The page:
Bankruptcy is a federal law that permits people to get protection from their creditors in order to get a “fresh start” and preserve their assets. Some bankruptcy cases are reorganization cases, which restructure debt and permit repayments, and some cases are liquidation cases, which eliminate the debt and allow retention of a certain amount of property.
Chapter 7 is a liquidation case, which discharges all the debtor’s debt, with some exceptions. A trustee of the court is appointed to liquidate the debtor’s property and to take the money and pay it to the creditors. The debtor is allowed to keep that property which falls under the limits provided by the North Carolina State Homestead Exemption. Creditors who hold liens on the debtor’s property continue to hold those liens and will have to be paid or be permitted to repossess their collateral.
Chapter 13 is a reorganization case, in which the debtor makes a monthly payment to a bankruptcy trustee over a period of three to five years, at which time the debtor receives a discharge of debt. A Chapter 13 case works best for debtors who would lose something with a Chapter 7 straight bankruptcy since the debtor in the Chapter 13 case gets to retain all of his or her property.
Chapter 11 is a business reorganization case in which a business gets relief from its creditors while it gets approval of a repayment plan.
Each case is different depending on the amount and type of debt, the value of assets, and the client’s objectives. The only way to get a complete answer is to review all of the facts with the bankruptcy attorney.
In a Chapter 13 or a Chapter 11 case, you are allowed to keep all of your property, since you are repaying the creditors under a court-approved plan. In a Chapter 7 case, you may keep all property that is exempt under the North Carolina Homestead Exemption, as well as that property which has liens which you are paying.
The North Carolina Homestead Exemption provides that a debtor may keep $35,000 in equity in real estate which serves as the residence, $3,500 in value in a motor vehicle, $5,000 in household goods, and an additional $5,000 in other property depending on how much is claimed in residential real estate. The amounts are doubled if a husband and wife file bankruptcy together, and certain other types of property may also be exempt.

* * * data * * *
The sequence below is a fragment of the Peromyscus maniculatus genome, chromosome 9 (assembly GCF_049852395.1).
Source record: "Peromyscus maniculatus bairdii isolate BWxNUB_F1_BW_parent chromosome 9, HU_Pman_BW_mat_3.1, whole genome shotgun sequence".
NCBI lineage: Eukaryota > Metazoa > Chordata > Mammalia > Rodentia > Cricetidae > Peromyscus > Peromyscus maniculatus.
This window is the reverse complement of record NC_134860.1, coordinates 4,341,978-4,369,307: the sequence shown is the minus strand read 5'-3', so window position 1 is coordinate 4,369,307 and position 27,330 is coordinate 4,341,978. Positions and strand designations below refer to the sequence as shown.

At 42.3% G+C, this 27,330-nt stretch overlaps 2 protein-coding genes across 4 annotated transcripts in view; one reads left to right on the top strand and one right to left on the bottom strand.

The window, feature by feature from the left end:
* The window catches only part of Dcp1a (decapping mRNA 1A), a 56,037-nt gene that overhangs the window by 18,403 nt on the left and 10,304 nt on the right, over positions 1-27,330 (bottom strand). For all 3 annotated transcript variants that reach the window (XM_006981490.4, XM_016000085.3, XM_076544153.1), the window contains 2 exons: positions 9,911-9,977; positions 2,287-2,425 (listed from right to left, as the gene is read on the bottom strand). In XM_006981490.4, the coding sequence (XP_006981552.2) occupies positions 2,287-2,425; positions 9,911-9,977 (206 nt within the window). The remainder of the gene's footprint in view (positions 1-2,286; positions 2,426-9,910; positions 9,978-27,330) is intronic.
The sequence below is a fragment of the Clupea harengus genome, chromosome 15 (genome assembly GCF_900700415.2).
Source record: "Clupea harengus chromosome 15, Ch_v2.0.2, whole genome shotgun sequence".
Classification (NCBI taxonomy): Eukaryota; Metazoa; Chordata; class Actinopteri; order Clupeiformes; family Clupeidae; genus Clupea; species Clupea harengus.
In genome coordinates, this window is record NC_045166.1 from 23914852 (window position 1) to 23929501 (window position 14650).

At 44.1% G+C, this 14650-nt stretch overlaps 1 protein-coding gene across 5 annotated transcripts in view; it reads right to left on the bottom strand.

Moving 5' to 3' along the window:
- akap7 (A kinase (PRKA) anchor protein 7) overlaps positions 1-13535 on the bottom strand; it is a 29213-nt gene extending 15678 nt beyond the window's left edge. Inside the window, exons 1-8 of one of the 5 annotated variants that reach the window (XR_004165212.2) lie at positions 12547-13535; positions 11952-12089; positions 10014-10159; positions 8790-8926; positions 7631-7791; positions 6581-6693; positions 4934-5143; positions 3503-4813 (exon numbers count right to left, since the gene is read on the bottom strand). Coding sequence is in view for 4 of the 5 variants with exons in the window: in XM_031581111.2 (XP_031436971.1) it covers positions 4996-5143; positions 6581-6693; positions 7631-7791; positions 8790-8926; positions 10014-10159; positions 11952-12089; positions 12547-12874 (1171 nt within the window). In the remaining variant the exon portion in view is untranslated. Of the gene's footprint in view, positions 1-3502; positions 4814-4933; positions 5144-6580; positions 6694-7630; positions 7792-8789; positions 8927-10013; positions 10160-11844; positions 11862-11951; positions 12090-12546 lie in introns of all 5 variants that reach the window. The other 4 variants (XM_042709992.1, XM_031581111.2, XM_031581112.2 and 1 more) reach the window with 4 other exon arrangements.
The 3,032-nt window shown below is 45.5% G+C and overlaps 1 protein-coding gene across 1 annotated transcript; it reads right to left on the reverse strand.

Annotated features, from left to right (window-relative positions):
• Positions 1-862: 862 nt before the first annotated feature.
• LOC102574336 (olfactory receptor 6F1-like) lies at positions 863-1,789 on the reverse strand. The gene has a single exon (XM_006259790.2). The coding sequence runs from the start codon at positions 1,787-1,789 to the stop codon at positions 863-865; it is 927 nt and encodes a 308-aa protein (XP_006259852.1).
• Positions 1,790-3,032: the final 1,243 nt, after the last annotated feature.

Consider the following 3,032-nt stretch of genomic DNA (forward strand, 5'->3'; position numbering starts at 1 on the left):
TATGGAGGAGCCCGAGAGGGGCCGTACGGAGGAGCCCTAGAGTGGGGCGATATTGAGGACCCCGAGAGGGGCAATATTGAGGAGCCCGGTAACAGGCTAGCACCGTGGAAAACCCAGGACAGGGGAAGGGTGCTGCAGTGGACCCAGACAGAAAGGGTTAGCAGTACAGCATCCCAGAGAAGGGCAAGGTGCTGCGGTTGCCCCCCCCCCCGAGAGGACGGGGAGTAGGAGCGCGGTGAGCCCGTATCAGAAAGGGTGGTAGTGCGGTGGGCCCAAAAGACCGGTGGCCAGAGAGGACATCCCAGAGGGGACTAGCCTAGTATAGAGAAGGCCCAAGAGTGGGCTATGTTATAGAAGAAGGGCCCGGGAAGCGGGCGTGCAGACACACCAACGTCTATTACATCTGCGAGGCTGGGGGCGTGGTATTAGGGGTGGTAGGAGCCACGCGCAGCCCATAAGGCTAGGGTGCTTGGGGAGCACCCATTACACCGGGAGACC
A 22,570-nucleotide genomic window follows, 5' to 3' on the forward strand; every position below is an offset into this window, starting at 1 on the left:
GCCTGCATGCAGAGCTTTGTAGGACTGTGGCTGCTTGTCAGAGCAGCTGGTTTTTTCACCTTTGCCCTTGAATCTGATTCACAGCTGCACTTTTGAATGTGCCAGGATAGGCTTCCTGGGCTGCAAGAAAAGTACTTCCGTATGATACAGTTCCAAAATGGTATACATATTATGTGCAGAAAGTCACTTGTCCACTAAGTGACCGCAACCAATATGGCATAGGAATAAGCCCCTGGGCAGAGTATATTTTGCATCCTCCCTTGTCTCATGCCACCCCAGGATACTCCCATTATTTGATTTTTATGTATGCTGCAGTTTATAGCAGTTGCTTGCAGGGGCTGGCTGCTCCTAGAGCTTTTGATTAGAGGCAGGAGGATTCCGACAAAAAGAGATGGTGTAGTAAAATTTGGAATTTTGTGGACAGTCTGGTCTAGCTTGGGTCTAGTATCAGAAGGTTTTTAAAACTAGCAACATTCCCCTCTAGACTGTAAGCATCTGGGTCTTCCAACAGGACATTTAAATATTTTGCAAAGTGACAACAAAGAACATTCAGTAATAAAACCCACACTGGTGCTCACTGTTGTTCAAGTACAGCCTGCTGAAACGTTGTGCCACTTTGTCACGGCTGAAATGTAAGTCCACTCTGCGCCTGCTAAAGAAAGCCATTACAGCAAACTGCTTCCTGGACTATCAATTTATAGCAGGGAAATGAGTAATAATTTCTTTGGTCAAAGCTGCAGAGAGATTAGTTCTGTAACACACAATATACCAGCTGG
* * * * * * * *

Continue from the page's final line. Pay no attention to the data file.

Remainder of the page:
In a Chapter 13 reorganization case, usually, the secured creditors are provided for in the debtor’s plan and are paid with the money deposited with the Chapter 13 Trustee. In a Chapter 7 case, the secured creditors are paid directly by the debtor, unless the debtor decides to allow the creditor to repossess the property.
There is nothing worse that you can do to your credit than filing a bankruptcy case. For most people, their credit is already bad due to pending foreclosures and repossessions. A bankruptcy will not improve your credit, although it does provide a way of managing debt so that credit, over time, may be improved.
The fact that you filed bankruptcy cannot be used to discriminate against you in employment.
Many, many bankruptcies are filed to stop foreclosures. So long as the bankruptcy petition is filed before the day the real estate is sold, and in some cases within 10 days thereafter, the foreclosure can be stopped. Bankruptcy can also stop a repossession. A court order is entered automatically upon filing of the bankruptcy case which prohibits creditors from taking any action to collect their debts, including repossessions.
In all cases, the debtor is required to meet informally with the bankruptcy trustee. This meeting usually takes no more than five minutes and unless there are some problems in the case, this will be the only time the debtor is required to attend any court hearings or appear anywhere.
Most taxes, child support and alimony, student loans, and certain debts incurred as a result of fraudulent behavior are not dischargeable in a bankruptcy case.